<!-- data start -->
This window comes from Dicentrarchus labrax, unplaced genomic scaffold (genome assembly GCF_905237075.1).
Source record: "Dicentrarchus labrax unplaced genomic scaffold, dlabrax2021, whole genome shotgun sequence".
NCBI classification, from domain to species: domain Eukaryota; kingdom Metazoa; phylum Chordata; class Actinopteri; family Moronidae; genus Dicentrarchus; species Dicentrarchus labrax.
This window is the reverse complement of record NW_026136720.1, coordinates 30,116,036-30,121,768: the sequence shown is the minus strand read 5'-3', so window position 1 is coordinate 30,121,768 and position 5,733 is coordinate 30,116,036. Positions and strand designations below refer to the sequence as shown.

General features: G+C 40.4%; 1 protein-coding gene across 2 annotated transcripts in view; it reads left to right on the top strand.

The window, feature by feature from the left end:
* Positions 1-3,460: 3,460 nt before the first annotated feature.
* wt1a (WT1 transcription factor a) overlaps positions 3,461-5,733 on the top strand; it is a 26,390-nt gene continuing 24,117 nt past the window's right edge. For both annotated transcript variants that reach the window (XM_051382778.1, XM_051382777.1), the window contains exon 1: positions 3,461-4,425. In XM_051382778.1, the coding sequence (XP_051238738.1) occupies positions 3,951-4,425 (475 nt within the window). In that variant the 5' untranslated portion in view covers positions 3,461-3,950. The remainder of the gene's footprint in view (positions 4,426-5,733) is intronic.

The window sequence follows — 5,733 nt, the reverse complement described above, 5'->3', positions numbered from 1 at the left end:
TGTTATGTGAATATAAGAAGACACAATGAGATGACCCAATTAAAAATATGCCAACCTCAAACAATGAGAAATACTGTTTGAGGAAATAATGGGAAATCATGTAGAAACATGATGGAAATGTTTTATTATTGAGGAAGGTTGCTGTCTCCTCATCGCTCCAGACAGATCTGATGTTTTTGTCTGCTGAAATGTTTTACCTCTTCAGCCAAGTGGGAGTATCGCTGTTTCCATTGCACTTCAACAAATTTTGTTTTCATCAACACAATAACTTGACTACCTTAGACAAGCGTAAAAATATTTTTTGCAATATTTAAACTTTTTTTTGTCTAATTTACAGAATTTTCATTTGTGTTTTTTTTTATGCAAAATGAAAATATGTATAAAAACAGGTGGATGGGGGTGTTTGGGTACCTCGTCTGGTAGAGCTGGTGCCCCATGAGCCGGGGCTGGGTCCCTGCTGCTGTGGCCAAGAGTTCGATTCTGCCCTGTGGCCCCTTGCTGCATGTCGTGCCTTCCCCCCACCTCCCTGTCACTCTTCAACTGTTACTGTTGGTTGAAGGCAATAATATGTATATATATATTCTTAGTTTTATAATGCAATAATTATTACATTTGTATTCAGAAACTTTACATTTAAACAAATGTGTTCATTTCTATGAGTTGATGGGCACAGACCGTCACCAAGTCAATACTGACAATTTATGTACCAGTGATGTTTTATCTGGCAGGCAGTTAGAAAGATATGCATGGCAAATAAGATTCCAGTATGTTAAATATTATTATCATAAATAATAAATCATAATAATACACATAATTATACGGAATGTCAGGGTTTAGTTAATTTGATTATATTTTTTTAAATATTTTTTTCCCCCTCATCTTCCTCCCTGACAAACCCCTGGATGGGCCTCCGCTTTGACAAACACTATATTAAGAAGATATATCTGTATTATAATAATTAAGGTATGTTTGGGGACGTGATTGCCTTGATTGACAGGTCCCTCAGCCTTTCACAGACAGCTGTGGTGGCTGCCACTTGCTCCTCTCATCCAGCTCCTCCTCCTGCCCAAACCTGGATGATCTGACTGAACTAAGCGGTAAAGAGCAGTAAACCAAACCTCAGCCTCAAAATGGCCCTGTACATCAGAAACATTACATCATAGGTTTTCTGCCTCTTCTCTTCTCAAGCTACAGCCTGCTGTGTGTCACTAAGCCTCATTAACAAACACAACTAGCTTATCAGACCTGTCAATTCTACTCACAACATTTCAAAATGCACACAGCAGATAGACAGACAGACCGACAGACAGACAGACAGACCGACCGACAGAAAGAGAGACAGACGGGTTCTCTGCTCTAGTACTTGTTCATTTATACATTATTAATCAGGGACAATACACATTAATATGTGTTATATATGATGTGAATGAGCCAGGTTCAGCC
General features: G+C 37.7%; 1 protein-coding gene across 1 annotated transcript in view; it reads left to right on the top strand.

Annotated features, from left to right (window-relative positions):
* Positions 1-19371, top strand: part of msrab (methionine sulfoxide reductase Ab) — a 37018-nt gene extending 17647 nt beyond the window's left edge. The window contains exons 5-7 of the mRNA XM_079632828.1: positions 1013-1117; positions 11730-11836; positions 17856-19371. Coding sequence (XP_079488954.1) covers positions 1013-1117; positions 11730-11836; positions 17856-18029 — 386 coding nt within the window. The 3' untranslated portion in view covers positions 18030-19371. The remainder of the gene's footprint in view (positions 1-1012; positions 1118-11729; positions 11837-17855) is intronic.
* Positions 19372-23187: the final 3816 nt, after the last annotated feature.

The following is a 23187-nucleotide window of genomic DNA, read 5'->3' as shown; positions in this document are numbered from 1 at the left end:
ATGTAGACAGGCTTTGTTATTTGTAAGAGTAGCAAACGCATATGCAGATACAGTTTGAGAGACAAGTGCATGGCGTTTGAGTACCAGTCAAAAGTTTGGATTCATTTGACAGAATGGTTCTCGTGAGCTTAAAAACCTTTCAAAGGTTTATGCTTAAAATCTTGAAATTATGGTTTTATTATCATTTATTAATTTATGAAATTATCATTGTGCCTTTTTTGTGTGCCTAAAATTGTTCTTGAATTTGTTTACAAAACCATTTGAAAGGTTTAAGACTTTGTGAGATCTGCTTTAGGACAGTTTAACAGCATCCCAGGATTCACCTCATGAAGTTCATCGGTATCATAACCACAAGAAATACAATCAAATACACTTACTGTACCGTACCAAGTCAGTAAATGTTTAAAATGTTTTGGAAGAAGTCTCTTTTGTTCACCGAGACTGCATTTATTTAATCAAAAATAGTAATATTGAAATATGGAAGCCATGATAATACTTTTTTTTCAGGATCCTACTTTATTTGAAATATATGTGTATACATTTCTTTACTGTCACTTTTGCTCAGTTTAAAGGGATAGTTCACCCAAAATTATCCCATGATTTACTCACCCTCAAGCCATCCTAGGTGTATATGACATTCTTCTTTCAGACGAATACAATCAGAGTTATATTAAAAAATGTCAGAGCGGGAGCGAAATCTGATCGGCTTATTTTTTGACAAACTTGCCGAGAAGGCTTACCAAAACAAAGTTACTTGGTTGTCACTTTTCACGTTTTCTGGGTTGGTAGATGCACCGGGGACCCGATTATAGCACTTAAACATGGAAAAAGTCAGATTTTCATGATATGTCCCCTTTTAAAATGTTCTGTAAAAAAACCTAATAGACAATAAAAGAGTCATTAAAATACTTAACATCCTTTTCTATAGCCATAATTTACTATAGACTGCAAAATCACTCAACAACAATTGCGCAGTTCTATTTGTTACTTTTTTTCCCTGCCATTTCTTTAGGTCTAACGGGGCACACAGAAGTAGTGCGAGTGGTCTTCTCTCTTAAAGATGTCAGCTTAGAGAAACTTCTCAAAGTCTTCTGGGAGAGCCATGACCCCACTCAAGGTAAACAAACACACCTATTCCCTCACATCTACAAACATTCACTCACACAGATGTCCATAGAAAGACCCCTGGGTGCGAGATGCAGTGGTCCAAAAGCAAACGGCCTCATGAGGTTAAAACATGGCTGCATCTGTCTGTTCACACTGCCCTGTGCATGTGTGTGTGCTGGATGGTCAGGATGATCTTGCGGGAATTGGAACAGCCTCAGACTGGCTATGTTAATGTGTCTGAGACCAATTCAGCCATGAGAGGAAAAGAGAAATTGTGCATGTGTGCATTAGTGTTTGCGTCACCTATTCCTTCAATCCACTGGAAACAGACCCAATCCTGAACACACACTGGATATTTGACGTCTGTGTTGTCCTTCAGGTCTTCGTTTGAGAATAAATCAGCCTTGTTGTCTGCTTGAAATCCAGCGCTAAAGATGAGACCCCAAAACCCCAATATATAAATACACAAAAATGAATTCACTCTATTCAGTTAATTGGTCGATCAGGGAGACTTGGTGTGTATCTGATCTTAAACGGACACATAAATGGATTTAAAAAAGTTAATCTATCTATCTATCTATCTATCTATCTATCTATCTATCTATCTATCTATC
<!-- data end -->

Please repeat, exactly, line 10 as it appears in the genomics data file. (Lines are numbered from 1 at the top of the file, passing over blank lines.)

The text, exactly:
TGTTATGTGAATATAAGAAGACACAATGAGATGACCCAATTAAAAATATGCCAACCTCAAACAATGAGAAATACTGTTTGAGGAAATAATGGGAAATCATGTAGAAACATGATGGAAATGTTTTATTATTGAGGAAGGTTGCTGTCTCCTCATCGCTCCAGACAGATCTGATGTTTTTGTCTGCTGAAATGTTTTACCTCTTCAGCCAAGTGGGAGTATCGCTGTTTCCATTGCACTTCAACAAATTTTGTTTTCATCAACACAATAACTTGACTACCTTAGACAAGCGTAAAAATATTTTTTGCAATATTTAAACTTTTTTTTGTCTAATTTACAGAATTTTCATTTGTGTTTTTTTTTATGCAAAATGAAAATATGTATAAAAACAGGTGGATGGGGGTGTTTGGGTACCTCGTCTGGTAGAGCTGGTGCCCCATGAGCCGGGGCTGGGTCCCTGCTGCTGTGGCCAAGAGTTCGATTCTGCCCTGTGGCCCCTTGCTGCATGTCGTGCCTTCCCCCCACCTCCCTGTCACTCTTCAACTGTTACTGTTGGTTGAAGGCAATAATATGTATATATATATTCTTAGTTTTATAATGCAATAATTATTACATTTGTATTCAGAAACTTTACATTTAAACAAATGTGTTCATTTCTATGAGTTGATGGGCACAGACCGTCACCAAGTCAATACTGACAATTTATGTACCAGTGATGTTTTATCTGGCAGGCAGTTAGAAAGATATGCATGGCAAATAAGATTCCAGTATGTTAAATATTATTATCATAAATAATAAATCATAATAATACACATAATTATACGGAATGTCAGGGTTTAGTTAATTTGATTATATTTTTTTAAATATTTTTTTCCCCCTCATCTTCCTCCCTGACAAACCCCTGGATGGGCCTCCGCTTTGACAAACACTATATTAAGAAGATATATCTGTATTATAATAATTAAGGTATGTTTGGGGACGTGATTGCCTTGATTGACAGGTCCCTCAGCCTTTCACAGACAGCTGTGGTGGCTGCCACTTGCTCCTCTCATCCAGCTCCTCCTCCTGCCCAAACCTGGATGATCTGACTGAACTAAGCGGTAAAGAGCAGTAAACCAAACCTCAGCCTCAAAATGGCCCTGTACATCAGAAACATTACATCATAGGTTTTCTGCCTCTTCTCTTCTCAAGCTACAGCCTGCTGTGTGTCACTAAGCCTCATTAACAAACACAACTAGCTTATCAGACCTGTCAATTCTACTCACAACATTTCAAAATGCACACAGCAGATAGACAGACAGACCGACAGACAGACAGACAGACCGACCGACAGAAAGAGAGACAGACGGGTTCTCTGCTCTAGTACTTGTTCATTTATACATTATTAATCAGGGACAATACACATTAATATGTGTTATATATGATGTGAATGAGCCAGGTTCAGCC